Spirit Of Wine, an ardent, colourless liquor, destitute of any peculiar flavour : it may be obtained by distilling the farinaceous or saccharine roots, as well as pulpy fruit of vegetables, in general, by means of a common still, but more effectually in what is termed a water -bath (balneum maris) ; after which, the spirituous fluid is purified by repeated rectification ; and, when divested of nearly all its aqueous particles, it is called Alkohol.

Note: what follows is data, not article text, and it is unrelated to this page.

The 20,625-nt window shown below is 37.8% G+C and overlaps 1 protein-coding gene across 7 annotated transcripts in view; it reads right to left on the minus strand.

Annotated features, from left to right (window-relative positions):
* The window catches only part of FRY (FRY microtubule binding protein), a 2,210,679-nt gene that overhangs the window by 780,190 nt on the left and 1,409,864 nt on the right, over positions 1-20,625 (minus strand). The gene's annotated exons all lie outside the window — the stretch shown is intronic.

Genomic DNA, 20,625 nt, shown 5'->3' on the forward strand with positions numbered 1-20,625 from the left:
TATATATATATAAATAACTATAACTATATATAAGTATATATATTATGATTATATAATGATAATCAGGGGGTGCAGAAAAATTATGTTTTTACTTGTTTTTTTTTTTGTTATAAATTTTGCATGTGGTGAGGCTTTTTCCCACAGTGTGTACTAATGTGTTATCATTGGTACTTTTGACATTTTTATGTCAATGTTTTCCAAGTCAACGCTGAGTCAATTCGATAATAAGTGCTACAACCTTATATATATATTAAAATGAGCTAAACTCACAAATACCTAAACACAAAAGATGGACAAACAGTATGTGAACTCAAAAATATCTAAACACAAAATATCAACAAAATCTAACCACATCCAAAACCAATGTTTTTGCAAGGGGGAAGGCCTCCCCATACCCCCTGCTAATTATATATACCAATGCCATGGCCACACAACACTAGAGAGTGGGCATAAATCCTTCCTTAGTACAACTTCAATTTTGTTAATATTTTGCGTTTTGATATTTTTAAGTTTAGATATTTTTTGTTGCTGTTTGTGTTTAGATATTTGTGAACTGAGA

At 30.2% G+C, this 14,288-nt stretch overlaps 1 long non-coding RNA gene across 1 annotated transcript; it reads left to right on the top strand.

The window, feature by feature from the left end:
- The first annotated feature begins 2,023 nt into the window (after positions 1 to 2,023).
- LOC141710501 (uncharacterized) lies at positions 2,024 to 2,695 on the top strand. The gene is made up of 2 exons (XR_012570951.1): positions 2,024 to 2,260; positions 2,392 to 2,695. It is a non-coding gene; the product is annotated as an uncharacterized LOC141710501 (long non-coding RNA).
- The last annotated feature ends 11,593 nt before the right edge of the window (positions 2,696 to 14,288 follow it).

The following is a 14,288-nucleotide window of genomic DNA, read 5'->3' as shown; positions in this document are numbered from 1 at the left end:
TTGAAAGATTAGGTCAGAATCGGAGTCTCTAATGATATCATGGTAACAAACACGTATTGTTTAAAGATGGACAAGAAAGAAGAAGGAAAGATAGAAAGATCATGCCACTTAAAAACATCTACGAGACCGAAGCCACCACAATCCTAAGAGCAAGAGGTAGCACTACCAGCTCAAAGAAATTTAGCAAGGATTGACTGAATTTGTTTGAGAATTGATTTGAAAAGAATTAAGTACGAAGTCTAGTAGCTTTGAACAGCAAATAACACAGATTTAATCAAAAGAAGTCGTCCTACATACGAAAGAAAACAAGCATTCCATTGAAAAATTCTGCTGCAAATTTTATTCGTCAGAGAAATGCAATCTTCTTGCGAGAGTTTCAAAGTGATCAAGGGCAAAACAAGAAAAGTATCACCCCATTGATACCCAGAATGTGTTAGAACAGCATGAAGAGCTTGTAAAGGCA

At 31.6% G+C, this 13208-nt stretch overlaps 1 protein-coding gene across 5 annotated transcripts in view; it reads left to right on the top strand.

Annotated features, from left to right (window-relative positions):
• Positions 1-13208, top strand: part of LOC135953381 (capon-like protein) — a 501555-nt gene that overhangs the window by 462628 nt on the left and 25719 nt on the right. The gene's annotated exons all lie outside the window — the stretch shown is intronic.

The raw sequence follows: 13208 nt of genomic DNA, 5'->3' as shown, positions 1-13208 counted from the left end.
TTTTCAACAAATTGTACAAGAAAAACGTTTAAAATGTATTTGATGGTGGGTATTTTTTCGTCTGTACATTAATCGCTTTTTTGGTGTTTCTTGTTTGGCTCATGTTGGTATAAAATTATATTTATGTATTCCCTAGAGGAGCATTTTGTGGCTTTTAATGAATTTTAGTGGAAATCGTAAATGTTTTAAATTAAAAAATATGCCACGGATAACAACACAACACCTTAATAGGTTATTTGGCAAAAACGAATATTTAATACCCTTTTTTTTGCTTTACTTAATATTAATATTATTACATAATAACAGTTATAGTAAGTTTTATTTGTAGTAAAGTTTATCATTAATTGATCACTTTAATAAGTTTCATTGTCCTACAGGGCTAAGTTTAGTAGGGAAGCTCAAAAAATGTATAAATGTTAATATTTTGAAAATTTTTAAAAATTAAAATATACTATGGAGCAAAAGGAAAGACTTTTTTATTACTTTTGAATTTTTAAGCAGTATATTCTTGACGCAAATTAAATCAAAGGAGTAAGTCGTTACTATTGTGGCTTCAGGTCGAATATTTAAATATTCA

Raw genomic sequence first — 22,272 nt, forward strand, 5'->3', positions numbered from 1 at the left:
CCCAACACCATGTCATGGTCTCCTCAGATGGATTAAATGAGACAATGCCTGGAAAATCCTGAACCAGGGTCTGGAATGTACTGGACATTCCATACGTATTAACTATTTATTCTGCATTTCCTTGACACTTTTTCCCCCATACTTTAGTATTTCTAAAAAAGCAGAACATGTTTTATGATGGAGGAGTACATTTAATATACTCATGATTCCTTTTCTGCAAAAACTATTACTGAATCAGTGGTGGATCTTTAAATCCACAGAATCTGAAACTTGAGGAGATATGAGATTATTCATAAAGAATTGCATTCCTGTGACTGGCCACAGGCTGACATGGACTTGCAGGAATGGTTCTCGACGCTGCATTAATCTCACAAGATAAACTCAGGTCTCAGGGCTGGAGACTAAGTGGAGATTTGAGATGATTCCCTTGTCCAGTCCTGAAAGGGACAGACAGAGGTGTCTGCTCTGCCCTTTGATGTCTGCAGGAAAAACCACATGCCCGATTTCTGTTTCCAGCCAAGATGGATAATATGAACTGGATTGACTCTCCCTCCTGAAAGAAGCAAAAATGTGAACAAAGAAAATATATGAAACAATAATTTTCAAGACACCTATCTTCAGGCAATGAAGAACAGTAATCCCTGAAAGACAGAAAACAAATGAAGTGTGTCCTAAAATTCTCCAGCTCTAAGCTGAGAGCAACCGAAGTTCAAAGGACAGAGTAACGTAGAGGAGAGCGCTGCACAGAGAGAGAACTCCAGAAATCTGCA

This expensive liquor is chiefly employed for dissolving gum-resins in the preparation of varnishes ; for separating resins from the vegetable matters containing them; and also for making essences, tinctures, elixirs, and various other compounds, for medicinal use. It may, likewise, be applied with advantage to different parts of the body, especially in sprains and bruises ; as it strengthens the vessels ; but, if inadvertently swallowed in a pure state, and in a large quantity, it corrugates the membranous parts of the stomach; being attended with a temporary suspension of their functions, and sometimes even inducing apoplexy or palsy, which generally ends in death. Hence, spirit of wine ought to be preserved with the greatest caution, so that children or ignorant persons may not have an opportunity of tasting so deleterious a liquor.